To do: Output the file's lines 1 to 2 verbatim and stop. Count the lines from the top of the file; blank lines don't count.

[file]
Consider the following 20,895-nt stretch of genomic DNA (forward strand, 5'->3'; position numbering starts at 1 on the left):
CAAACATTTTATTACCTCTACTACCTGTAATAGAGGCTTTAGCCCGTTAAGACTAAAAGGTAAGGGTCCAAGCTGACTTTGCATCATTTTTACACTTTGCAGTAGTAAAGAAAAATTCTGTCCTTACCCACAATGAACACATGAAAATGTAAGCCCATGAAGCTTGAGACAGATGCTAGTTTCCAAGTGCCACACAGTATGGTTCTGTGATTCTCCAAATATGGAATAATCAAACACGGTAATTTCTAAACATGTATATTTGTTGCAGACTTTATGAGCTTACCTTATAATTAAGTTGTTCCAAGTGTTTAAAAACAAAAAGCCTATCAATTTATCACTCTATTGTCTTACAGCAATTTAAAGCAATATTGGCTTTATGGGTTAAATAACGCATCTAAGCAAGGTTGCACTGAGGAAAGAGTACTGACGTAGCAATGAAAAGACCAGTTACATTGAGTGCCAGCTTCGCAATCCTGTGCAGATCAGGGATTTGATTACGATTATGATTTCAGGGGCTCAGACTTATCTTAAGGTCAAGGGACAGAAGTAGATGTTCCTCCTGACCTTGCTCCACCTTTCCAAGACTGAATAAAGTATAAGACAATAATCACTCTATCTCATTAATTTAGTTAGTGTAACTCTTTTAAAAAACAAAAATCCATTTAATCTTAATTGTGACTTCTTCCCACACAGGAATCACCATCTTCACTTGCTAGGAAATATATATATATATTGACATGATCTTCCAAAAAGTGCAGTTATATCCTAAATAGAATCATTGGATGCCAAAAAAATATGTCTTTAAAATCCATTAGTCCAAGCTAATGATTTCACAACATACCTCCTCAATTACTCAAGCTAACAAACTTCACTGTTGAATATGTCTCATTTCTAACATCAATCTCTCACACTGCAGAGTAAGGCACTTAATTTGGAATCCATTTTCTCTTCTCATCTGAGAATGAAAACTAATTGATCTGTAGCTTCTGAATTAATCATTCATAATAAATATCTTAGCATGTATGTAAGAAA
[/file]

Consider the following 20,895-nt stretch of genomic DNA (forward strand, 5'->3'; position numbering starts at 1 on the left):
CAAACATTTTATTACCTCTACTACCTGTAATAGAGGCTTTAGCCCGTTAAGACTAAAAGGTAAGGGTCCAAGCTGACTTTGCATCATTTTTACACTTTGCAGTAGTAAAGAAAAATTCTGTCCTTACCCACAATGAACACATGAAAATGTAAGCCCATGAAGCTTGAGACAGATGCTAGTTTCCAAGTGCCACACAGTATGGTTCTGTGATTCTCCAAATATGGAATAATCAAACACGGTAATTTCTAAACATGTATATTTGTTGCAGACTTTATGAGCTTACCTTATAATTAAGTTGTTCCAAGTGTTTAAAAACAAAAAGCCTATCAATTTATCACTCTATTGTCTTACAGCAATTTAAAGCAATATTGGCTTTATGGGTTAAATAACGCATCTAAGCAAGGTTGCACTGAGGAAAGAGTACTGACGTAGCAATGAAAAGACCAGTTACATTGAGTGCCAGCTTCGCAATCCTGTGCAGATCAGGGATTTGATTACGATTATGATTTCAGGGGCTCAGACTTATCTTAAGGTCAAGGGACAGAAGTAGATGTTCCTCCTGACCTTGCTCCACCTTTCCAAGACTGAATAAAGTATAAGACAATAATCACTCTATCTCATTAATTTAGTTAGTGTAACTCTTTTAAAAAACAAAAATCCATTTAATCTTAATTGTGACTTCTTCCCACACAGGAATCACCATCTTCACTTGCTAGGAAATATATATATATATTGACATGATCTTCCAAAAAGTGCAGTTATATCCTAAATAGAATCATTGGATGCCAAAAAAATATGTCTTTAAAATCCATTAGTCCAAGCTAATGATTTCACAACATACCTCCTCAATTACTCAAGCTAACAAACTTCACTGTTGAATATGTCTCATTTCTAACATCAATCTCTCACACTGCAGAGTAAGGCACTTAATTTGGAATCCATTTTCTCTTCTCATCTGAGAATGAAAACTAATTGATCTGTAGCTTCTGAATTAATCATTCATAATAAATATCTTAGCATGTATGTAAGAAA